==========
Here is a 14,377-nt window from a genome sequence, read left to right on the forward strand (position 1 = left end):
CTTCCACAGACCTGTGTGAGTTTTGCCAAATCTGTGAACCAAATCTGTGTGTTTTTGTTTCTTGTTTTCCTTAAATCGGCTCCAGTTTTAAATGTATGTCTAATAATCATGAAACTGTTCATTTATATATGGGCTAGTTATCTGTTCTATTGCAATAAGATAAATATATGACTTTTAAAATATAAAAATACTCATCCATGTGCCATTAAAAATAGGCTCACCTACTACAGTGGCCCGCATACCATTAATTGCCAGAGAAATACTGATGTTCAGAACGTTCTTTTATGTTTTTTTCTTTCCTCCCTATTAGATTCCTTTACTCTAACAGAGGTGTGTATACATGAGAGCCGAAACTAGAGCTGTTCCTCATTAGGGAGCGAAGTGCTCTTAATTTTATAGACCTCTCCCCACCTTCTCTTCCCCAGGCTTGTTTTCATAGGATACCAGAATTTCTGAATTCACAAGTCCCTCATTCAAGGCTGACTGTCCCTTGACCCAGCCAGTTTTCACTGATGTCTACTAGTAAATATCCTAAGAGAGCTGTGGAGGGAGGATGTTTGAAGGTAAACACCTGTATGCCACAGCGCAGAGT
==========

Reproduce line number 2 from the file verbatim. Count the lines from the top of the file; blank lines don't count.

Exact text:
CTTCCACAGACCTGTGTGAGTTTTGCCAAATCTGTGAACCAAATCTGTGTGTTTTTGTTTCTTGTTTTCCTTAAATCGGCTCCAGTTTTAAATGTATGTCTAATAATCATGAAACTGTTCATTTATATATGGGCTAGTTATCTGTTCTATTGCAATAAGATAAATATATGACTTTTAAAATATAAAAATACTCATCCATGTGCCATTAAAAATAGGCTCACCTACTACAGTGGCCCGCATACCATTAATTGCCAGAGAAATACTGATGTTCAGAACGTTCTTTTATGTTTTTTTCTTTCCTCCCTATTAGATTCCTTTACTCTAACAGAGGTGTGTATACATGAGAGCCGAAACTAGAGCTGTTCCTCATTAGGGAGCGAAGTGCTCTTAATTTTATAGACCTCTCCCCACCTTCTCTTCCCCAGGCTTGTTTTCATAGGATACCAGAATTTCTGAATTCACAAGTCCCTCATTCAAGGCTGACTGTCCCTTGACCCAGCCAGTTTTCACTGATGTCTACTAGTAAATATCCTAAGAGAGCTGTGGAGGGAGGATGTTTGAAGGTAAACACCTGTATGCCACAGCGCAGAGT